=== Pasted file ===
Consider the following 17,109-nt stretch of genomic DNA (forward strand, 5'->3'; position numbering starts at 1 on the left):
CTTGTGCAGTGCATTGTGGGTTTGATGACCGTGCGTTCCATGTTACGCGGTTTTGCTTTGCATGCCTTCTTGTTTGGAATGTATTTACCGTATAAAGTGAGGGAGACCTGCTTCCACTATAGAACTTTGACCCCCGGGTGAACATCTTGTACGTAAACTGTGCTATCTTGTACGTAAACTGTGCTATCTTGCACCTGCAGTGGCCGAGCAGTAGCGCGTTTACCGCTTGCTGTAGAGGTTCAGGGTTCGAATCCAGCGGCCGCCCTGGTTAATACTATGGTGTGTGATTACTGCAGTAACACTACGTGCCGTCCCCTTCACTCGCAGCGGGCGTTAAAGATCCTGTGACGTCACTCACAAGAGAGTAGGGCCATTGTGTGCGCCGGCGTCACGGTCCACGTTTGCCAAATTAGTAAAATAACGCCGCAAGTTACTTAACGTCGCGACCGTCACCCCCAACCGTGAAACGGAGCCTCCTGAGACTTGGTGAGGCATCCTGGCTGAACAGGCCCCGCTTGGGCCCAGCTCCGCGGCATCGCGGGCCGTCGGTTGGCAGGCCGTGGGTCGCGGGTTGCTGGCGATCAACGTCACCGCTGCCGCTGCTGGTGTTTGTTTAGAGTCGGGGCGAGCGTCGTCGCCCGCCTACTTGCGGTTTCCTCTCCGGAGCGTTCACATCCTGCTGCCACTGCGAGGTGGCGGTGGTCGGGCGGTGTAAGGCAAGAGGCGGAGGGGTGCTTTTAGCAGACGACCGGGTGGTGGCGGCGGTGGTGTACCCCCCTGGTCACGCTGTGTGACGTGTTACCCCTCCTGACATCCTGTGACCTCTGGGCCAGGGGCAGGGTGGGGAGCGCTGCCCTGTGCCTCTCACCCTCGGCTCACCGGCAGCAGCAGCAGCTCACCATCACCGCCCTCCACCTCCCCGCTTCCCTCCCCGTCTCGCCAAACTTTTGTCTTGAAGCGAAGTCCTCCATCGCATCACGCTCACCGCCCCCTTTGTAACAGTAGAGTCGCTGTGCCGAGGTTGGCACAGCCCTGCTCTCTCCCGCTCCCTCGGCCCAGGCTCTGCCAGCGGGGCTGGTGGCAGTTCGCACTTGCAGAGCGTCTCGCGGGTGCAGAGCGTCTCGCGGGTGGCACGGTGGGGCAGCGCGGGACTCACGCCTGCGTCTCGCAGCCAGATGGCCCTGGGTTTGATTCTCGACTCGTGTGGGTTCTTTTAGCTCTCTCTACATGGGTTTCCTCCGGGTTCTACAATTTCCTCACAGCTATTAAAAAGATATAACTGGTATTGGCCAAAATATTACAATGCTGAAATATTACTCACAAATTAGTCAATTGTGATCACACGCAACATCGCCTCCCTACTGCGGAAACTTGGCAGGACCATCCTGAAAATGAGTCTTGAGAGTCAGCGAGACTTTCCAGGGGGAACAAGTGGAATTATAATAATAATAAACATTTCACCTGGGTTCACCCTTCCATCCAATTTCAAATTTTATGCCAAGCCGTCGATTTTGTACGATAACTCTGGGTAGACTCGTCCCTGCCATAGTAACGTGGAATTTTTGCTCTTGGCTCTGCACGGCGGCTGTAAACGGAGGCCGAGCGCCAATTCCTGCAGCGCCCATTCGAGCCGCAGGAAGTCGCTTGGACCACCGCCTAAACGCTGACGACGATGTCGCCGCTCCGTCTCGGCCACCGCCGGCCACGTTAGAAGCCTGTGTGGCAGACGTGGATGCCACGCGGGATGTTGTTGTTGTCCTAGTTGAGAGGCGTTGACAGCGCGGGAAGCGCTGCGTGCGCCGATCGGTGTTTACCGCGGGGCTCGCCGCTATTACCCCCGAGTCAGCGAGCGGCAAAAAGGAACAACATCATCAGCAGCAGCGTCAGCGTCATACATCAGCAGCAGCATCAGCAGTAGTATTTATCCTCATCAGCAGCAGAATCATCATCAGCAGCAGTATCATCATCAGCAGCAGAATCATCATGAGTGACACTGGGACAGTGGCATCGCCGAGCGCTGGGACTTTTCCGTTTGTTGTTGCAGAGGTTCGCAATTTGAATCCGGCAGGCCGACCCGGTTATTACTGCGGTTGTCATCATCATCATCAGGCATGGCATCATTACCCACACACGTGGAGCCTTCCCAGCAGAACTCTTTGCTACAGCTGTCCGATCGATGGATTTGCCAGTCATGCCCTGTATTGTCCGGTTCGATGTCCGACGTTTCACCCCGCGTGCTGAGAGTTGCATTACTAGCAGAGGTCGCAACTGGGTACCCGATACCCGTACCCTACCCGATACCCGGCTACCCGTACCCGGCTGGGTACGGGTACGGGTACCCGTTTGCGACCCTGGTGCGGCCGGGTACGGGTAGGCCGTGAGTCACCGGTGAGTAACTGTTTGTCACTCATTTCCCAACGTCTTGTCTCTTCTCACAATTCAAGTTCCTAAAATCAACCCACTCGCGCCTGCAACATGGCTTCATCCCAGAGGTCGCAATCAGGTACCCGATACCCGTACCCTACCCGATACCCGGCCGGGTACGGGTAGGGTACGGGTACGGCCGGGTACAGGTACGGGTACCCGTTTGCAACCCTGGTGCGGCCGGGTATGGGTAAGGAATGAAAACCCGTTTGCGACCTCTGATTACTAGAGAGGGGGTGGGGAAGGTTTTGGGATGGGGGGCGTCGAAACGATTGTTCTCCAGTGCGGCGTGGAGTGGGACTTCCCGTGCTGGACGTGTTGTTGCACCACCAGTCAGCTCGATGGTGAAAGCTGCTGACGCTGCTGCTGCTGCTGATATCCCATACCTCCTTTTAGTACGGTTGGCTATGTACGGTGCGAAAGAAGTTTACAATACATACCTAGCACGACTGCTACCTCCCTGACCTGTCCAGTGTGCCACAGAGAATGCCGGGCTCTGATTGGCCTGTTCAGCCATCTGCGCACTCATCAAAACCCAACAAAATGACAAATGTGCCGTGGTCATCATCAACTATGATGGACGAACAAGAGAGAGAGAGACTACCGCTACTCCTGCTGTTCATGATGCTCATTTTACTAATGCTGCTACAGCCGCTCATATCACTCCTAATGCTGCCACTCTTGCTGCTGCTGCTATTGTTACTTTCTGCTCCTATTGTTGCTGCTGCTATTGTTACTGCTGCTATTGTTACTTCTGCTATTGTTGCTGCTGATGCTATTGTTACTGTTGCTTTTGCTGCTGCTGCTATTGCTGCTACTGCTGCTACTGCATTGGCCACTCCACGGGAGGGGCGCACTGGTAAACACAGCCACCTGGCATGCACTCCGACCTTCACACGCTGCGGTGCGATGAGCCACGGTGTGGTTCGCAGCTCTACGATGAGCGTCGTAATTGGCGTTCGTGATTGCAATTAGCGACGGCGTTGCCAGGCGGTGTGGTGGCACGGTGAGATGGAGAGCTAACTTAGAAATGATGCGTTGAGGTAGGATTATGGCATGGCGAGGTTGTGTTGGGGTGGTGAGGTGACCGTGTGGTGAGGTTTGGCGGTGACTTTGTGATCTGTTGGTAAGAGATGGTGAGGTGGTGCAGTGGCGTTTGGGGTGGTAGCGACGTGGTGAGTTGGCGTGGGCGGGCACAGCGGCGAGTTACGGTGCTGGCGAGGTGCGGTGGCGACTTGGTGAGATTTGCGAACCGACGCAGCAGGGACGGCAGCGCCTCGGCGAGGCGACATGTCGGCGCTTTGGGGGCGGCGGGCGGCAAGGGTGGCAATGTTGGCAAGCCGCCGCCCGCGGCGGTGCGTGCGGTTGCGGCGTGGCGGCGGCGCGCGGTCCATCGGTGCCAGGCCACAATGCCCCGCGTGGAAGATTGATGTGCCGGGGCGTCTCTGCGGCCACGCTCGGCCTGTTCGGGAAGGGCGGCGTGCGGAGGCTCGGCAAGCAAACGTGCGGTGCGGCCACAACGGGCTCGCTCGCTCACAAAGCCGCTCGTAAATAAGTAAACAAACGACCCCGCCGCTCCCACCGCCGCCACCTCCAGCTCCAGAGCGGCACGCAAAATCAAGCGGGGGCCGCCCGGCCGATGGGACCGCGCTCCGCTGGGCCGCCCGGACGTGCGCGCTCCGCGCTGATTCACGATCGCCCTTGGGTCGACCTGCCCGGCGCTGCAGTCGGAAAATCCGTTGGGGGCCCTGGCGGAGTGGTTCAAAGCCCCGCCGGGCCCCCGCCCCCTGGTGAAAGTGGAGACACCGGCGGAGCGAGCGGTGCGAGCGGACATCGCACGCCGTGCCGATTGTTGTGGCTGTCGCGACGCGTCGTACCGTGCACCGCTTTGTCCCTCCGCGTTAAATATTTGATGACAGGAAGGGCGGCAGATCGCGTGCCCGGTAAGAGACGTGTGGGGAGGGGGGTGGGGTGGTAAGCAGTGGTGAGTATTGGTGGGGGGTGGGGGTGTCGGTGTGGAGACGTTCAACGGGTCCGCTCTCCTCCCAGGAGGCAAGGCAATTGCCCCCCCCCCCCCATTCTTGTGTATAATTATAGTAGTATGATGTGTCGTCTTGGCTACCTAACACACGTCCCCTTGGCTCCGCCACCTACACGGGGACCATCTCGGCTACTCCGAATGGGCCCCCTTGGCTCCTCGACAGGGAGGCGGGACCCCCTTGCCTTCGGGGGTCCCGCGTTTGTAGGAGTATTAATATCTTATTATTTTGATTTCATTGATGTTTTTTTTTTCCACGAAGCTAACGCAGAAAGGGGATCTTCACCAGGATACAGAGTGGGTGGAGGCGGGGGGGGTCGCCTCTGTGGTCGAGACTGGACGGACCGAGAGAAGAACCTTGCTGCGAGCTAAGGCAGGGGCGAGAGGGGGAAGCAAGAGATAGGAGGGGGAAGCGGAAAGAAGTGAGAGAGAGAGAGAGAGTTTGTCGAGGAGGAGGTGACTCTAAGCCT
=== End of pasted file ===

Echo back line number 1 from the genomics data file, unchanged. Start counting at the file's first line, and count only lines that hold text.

Consider the following 17,109-nt stretch of genomic DNA (forward strand, 5'->3'; position numbering starts at 1 on the left):